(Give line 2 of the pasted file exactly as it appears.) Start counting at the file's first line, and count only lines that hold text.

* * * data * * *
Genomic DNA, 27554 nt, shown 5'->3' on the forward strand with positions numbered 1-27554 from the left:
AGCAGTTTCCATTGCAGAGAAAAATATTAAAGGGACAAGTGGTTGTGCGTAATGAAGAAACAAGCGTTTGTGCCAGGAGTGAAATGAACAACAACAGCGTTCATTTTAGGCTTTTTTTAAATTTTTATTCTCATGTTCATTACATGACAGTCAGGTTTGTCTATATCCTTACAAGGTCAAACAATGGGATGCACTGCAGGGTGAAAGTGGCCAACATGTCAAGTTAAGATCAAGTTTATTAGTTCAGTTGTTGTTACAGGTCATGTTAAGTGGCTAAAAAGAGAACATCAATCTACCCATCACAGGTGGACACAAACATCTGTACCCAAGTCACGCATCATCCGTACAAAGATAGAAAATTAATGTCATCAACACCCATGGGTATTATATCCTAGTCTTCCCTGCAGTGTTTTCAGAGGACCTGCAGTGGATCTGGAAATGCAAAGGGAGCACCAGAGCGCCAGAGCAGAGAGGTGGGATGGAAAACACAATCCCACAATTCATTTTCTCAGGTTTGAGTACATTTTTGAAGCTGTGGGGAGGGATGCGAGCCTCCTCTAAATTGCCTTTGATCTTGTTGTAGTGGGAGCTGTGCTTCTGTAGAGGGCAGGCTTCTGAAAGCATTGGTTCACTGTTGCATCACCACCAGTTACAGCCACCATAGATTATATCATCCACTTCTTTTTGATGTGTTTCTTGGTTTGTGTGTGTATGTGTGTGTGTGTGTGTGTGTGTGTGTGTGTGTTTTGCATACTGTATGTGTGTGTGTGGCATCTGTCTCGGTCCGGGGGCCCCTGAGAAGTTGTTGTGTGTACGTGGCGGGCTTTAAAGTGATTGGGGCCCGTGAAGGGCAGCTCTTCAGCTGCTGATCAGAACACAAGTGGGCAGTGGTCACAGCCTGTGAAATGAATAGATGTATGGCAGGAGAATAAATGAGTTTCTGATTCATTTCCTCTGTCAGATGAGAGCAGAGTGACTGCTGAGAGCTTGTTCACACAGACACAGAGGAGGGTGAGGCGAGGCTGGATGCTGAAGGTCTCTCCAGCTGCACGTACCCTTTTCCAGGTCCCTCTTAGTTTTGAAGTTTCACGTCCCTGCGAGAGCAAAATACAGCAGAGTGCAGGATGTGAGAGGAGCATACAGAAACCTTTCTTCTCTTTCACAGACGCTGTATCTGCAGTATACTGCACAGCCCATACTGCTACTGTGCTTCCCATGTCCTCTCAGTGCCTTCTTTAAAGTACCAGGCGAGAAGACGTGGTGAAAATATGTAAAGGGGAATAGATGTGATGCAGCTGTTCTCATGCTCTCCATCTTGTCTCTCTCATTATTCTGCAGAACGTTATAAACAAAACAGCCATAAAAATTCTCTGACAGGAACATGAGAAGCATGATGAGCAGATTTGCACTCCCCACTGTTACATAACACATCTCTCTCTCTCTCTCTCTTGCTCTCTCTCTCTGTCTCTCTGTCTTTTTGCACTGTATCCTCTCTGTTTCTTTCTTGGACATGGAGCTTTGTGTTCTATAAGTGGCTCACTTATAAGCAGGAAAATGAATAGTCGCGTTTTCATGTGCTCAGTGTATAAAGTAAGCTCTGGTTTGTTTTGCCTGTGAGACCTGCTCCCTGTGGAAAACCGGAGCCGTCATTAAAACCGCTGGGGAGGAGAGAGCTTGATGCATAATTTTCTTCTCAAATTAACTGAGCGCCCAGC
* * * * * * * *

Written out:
AGCAGTTTCCATTGCAGAGAAAAATATTAAAGGGACAAGTGGTTGTGCGTAATGAAGAAACAAGCGTTTGTGCCAGGAGTGAAATGAACAACAACAGCGTTCATTTTAGGCTTTTTTTAAATTTTTATTCTCATGTTCATTACATGACAGTCAGGTTTGTCTATATCCTTACAAGGTCAAACAATGGGATGCACTGCAGGGTGAAAGTGGCCAACATGTCAAGTTAAGATCAAGTTTATTAGTTCAGTTGTTGTTACAGGTCATGTTAAGTGGCTAAAAAGAGAACATCAATCTACCCATCACAGGTGGACACAAACATCTGTACCCAAGTCACGCATCATCCGTACAAAGATAGAAAATTAATGTCATCAACACCCATGGGTATTATATCCTAGTCTTCCCTGCAGTGTTTTCAGAGGACCTGCAGTGGATCTGGAAATGCAAAGGGAGCACCAGAGCGCCAGAGCAGAGAGGTGGGATGGAAAACACAATCCCACAATTCATTTTCTCAGGTTTGAGTACATTTTTGAAGCTGTGGGGAGGGATGCGAGCCTCCTCTAAATTGCCTTTGATCTTGTTGTAGTGGGAGCTGTGCTTCTGTAGAGGGCAGGCTTCTGAAAGCATTGGTTCACTGTTGCATCACCACCAGTTACAGCCACCATAGATTATATCATCCACTTCTTTTTGATGTGTTTCTTGGTTTGTGTGTGTATGTGTGTGTGTGTGTGTGTGTGTGTGTGTGTGTTTTGCATACTGTATGTGTGTGTGTGGCATCTGTCTCGGTCCGGGGGCCCCTGAGAAGTTGTTGTGTGTACGTGGCGGGCTTTAAAGTGATTGGGGCCCGTGAAGGGCAGCTCTTCAGCTGCTGATCAGAACACAAGTGGGCAGTGGTCACAGCCTGTGAAATGAATAGATGTATGGCAGGAGAATAAATGAGTTTCTGATTCATTTCCTCTGTCAGATGAGAGCAGAGTGACTGCTGAGAGCTTGTTCACACAGACACAGAGGAGGGTGAGGCGAGGCTGGATGCTGAAGGTCTCTCCAGCTGCACGTACCCTTTTCCAGGTCCCTCTTAGTTTTGAAGTTTCACGTCCCTGCGAGAGCAAAATACAGCAGAGTGCAGGATGTGAGAGGAGCATACAGAAACCTTTCTTCTCTTTCACAGACGCTGTATCTGCAGTATACTGCACAGCCCATACTGCTACTGTGCTTCCCATGTCCTCTCAGTGCCTTCTTTAAAGTACCAGGCGAGAAGACGTGGTGAAAATATGTAAAGGGGAATAGATGTGATGCAGCTGTTCTCATGCTCTCCATCTTGTCTCTCTCATTATTCTGCAGAACGTTATAAACAAAACAGCCATAAAAATTCTCTGACAGGAACATGAGAAGCATGATGAGCAGATTTGCACTCCCCACTGTTACATAACACATCTCTCTCTCTCTCTCTCTTGCTCTCTCTCTCTGTCTCTCTGTCTTTTTGCACTGTATCCTCTCTGTTTCTTTCTTGGACATGGAGCTTTGTGTTCTATAAGTGGCTCACTTATAAGCAGGAAAATGAATAGTCGCGTTTTCATGTGCTCAGTGTATAAAGTAAGCTCTGGTTTGTTTTGCCTGTGAGACCTGCTCCCTGTGGAAAACCGGAGCCGTCATTAAAACCGCTGGGGAGGAGAGAGCTTGATGCATAATTTTCTTCTCAAATTAACTGAGCGCCCAGC